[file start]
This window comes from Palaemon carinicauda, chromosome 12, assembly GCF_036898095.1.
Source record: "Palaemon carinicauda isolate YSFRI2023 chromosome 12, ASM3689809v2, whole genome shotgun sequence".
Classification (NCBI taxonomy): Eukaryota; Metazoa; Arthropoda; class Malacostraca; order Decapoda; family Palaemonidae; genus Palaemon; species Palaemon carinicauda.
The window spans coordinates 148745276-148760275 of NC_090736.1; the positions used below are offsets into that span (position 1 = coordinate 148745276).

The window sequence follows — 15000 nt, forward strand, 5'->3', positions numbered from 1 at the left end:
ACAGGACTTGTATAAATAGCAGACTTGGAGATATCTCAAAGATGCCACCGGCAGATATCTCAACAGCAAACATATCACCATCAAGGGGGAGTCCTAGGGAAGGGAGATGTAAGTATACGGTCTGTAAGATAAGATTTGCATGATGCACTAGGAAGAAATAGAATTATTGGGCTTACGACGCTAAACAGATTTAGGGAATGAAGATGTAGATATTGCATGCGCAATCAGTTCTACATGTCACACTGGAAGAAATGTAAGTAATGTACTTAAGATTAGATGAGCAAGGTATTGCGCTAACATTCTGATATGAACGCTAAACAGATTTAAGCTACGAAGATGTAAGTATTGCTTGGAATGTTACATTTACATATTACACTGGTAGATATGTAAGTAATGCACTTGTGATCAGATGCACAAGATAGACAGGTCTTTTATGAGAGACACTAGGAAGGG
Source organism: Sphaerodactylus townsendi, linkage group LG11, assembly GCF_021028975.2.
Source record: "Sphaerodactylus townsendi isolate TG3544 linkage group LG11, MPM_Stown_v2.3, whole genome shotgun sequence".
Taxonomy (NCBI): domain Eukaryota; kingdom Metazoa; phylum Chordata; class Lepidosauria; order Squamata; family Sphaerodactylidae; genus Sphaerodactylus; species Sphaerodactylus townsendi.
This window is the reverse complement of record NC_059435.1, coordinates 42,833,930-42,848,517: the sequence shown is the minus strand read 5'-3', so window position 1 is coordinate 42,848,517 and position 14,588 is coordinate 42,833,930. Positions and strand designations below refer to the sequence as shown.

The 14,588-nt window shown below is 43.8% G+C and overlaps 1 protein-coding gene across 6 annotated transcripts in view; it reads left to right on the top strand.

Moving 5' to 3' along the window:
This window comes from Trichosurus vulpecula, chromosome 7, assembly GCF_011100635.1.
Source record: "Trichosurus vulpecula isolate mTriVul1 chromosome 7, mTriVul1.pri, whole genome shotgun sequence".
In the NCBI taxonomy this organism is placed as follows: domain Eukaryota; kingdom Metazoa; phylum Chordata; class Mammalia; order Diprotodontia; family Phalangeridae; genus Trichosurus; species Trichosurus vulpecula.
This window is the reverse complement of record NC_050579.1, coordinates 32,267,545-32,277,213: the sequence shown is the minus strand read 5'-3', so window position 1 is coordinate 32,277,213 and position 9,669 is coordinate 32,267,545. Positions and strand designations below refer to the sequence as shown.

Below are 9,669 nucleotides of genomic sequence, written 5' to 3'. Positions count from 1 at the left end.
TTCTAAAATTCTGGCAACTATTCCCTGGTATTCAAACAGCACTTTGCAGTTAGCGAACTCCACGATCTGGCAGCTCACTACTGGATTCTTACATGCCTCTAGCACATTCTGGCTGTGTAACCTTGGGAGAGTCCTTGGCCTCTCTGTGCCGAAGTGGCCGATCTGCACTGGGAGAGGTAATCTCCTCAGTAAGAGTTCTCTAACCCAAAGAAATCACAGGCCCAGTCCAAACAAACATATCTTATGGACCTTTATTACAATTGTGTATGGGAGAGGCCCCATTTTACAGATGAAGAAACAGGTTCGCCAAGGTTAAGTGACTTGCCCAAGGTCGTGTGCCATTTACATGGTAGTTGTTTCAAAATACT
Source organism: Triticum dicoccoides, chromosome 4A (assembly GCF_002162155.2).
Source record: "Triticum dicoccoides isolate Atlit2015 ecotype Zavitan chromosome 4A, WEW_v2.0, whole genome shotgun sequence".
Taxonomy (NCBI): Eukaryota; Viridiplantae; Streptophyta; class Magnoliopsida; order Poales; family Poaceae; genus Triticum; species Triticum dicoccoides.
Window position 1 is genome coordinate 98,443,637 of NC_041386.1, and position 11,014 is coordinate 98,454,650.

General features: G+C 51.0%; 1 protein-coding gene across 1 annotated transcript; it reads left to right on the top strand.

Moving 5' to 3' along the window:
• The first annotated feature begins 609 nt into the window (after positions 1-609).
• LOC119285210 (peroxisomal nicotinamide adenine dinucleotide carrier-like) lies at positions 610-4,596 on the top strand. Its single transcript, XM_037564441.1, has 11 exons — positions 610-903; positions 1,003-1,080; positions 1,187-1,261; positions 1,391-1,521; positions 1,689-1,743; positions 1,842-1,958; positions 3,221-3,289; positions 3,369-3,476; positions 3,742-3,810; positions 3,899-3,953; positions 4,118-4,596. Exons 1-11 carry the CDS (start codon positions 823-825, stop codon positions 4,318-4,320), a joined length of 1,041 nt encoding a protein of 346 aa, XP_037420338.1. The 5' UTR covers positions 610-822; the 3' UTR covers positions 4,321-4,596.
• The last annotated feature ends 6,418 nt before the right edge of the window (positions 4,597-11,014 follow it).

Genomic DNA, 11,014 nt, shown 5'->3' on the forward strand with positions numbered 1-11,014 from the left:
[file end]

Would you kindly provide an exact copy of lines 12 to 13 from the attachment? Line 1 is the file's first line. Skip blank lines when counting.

Moving 5' to 3' along the window:
This window comes from Trichosurus vulpecula, chromosome 7, assembly GCF_011100635.1.